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Registry Specification for Mandatory Access Control (MAC) Security Label Formats
RFC 7569


(Martin Stiemerling)
(Spencer Dawkins)

No Objection

Alvaro Retana
(Alia Atlas)
(Ben Campbell)
(Brian Haberman)
(Deborah Brungard)
(Jari Arkko)
(Joel Jaeggli)
(Kathleen Moriarty)
(Terry Manderson)

Note: This ballot was opened for revision 02 and is now closed.

Alvaro Retana
No Objection
Martin Stiemerling Former IESG member
Yes (for -02)

Spencer Dawkins Former IESG member
Yes (for -04)

Alia Atlas Former IESG member
No Objection
No Objection (for -04)

Barry Leiba Former IESG member
(was Discuss) No Objection
No Objection (2015-04-09 for -05)
Version -05 addresses my most significant comment, and thanks very much for that.

Some non-blocking, minor comments here:

Very much a nit, but drafts have this sort of thing all the time, and we should probably say something more generally (I think I'll post to the IETF discussion list about the general point):

In the abstract...

   To allow multiple MAC mechanisms and label formats to co-exist in a
   network, this document proposes a registry of label format
   specifications.  This registry would contain label format identifiers
   and would provide for the association of each such identifier with a
   corresponding extensive document document outlining the exact syntax
   and use of the particular label format.

When the draft was written, it was "proposing" a registry, and should that registry be created it "would contain" and "would provide" things.  But it's now up for approval for RFC publication, and these characterizations are inapt; when it's published, the registry will have been created and will be providing all that.  Drafts should be written -- at least by the time they enter last call -- to have the right tone as published RFCs.  Here, I suggest these changes:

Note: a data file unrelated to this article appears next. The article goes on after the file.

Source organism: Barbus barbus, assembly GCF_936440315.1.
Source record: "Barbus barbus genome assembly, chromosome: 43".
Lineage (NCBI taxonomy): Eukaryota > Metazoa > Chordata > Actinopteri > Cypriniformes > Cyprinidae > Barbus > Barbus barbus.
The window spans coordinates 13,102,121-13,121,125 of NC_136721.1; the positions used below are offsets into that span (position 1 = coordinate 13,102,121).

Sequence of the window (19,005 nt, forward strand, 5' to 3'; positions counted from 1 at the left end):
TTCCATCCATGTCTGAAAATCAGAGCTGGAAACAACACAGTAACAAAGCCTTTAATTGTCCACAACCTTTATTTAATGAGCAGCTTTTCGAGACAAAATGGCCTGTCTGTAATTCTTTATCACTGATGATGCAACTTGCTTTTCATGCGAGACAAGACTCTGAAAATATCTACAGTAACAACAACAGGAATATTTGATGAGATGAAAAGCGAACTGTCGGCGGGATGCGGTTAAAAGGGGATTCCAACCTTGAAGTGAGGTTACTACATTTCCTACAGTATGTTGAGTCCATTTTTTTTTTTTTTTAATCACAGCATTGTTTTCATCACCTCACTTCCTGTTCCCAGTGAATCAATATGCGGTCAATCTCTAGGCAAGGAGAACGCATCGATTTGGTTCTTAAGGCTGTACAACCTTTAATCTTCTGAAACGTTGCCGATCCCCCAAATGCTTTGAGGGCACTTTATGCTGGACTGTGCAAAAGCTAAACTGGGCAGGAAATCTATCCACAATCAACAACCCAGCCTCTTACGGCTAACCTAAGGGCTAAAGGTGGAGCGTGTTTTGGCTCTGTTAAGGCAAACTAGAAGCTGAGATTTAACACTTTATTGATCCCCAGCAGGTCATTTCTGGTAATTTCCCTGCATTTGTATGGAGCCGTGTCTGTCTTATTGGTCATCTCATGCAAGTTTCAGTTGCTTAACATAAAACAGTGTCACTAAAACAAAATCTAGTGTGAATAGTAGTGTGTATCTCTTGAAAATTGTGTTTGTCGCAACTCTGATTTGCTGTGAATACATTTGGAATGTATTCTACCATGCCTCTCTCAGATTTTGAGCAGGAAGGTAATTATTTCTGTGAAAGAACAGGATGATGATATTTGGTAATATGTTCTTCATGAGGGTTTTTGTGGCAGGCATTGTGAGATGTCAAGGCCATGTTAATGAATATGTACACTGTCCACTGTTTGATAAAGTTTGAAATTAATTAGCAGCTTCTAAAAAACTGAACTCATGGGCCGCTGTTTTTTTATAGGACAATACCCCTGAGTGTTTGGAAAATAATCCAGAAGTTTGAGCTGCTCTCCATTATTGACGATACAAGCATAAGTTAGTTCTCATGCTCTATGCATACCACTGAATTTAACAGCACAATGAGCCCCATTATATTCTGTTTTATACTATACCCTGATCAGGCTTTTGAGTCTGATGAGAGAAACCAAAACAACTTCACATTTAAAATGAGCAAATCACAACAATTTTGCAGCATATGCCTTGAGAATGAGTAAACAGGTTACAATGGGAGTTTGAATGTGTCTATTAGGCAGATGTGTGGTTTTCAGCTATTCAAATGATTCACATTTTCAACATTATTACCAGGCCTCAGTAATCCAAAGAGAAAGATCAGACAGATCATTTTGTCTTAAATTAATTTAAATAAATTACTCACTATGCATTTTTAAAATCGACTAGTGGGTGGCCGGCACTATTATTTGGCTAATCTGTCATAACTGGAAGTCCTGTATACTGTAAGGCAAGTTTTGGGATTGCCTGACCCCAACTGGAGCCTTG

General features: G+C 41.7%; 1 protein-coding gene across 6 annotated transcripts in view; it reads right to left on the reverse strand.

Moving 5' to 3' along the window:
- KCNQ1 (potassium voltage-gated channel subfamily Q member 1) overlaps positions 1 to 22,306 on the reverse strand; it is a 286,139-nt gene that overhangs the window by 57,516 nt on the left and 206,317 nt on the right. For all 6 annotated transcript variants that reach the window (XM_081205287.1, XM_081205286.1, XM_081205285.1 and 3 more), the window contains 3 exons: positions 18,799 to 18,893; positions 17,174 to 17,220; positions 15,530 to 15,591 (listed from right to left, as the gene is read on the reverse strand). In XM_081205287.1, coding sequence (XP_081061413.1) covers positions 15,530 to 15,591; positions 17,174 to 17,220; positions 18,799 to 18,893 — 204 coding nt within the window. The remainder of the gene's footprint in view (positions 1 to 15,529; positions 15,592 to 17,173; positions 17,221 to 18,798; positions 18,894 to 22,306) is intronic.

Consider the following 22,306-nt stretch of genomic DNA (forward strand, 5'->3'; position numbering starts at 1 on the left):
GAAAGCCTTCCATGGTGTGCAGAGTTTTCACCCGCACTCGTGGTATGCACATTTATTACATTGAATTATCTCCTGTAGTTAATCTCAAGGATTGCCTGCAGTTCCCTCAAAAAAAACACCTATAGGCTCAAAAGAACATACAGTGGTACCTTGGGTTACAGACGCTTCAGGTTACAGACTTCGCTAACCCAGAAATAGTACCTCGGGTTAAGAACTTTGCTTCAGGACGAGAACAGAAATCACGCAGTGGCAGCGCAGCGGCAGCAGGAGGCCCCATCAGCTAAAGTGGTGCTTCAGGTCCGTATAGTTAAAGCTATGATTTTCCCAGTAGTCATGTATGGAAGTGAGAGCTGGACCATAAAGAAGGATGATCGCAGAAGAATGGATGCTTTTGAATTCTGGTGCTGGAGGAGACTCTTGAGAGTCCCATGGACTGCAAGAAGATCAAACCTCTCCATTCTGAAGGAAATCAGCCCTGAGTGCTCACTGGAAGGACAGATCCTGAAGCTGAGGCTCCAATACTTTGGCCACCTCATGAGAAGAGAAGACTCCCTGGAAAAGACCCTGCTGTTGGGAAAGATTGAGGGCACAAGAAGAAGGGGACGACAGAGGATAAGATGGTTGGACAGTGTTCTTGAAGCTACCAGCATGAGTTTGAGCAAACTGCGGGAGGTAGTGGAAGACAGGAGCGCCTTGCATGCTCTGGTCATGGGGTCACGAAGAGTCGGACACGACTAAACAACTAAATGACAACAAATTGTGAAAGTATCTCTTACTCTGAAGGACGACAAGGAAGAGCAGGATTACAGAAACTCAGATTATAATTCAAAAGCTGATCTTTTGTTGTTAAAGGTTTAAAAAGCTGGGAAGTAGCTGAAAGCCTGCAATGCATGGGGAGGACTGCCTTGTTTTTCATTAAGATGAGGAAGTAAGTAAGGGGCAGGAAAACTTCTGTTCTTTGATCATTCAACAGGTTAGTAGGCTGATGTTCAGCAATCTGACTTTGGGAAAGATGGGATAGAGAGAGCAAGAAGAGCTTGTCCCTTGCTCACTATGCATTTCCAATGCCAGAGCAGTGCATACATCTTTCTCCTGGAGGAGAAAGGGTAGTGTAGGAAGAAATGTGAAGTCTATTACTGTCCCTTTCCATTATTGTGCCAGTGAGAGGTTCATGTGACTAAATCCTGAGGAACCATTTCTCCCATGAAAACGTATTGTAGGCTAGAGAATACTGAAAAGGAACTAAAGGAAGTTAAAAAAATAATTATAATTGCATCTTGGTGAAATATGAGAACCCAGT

1. "proposes" -> "creates"
2. "would contain" -> "contains"
3. "would provide" -> "provides"

-- Section 5 --
As best I can tell, this question from IANA wasn't answered in the last call discussion, and it needs to be:

> Where should this new registry be located? Should it be placed at an
> existing URL? If not, should the title of the new webpage be "NFS
> Security Label Format Selection," or do you expect other registries
> that would require a different title to be placed there? Also, should
> it be filed under a new or an existing category at

IANA will sort this out with you in any case, but it would be good for the document to say where you would like IANA to put the registry.

In Table 1, I think "Available for IANA Assignment" would be better than "Reserved for IANA Assignment", but it's a really small point.

In Section 5.2, I suggest using the full name for the registry (add the word "Security").
Ben Campbell Former IESG member
No Objection
No Objection (for -04)

Brian Haberman Former IESG member
No Objection
No Objection (for -04)

Deborah Brungard Former IESG member
No Objection
No Objection (for -04)

Jari Arkko Former IESG member
No Objection
No Objection (for -04)

Joel Jaeggli Former IESG member
No Objection
No Objection (for -04)

Kathleen Moriarty Former IESG member
No Objection
No Objection (for -04)

Stephen Farrell Former IESG member
No Objection
No Objection (2015-04-08 for -04)
I think there is a possibly missing security consideration in
section 4 - if two label formats "overlap" so that a value for
one could represent a (different) value for the other and if
the label format specifier is not somehow bound to the
packet/object, then some confusion attacks may be possible.
The mitigation I think is to either (maybe implicitly) bind
the format specifier into the object/label or to ensure that
label values cannot be valid for other label format
specifiers. (Note that attacks here are probably only
interesting in highly specific cases, so it's not a huge deal,
but maybe worth a mention.)
Terry Manderson Former IESG member
No Objection
No Objection (for -04)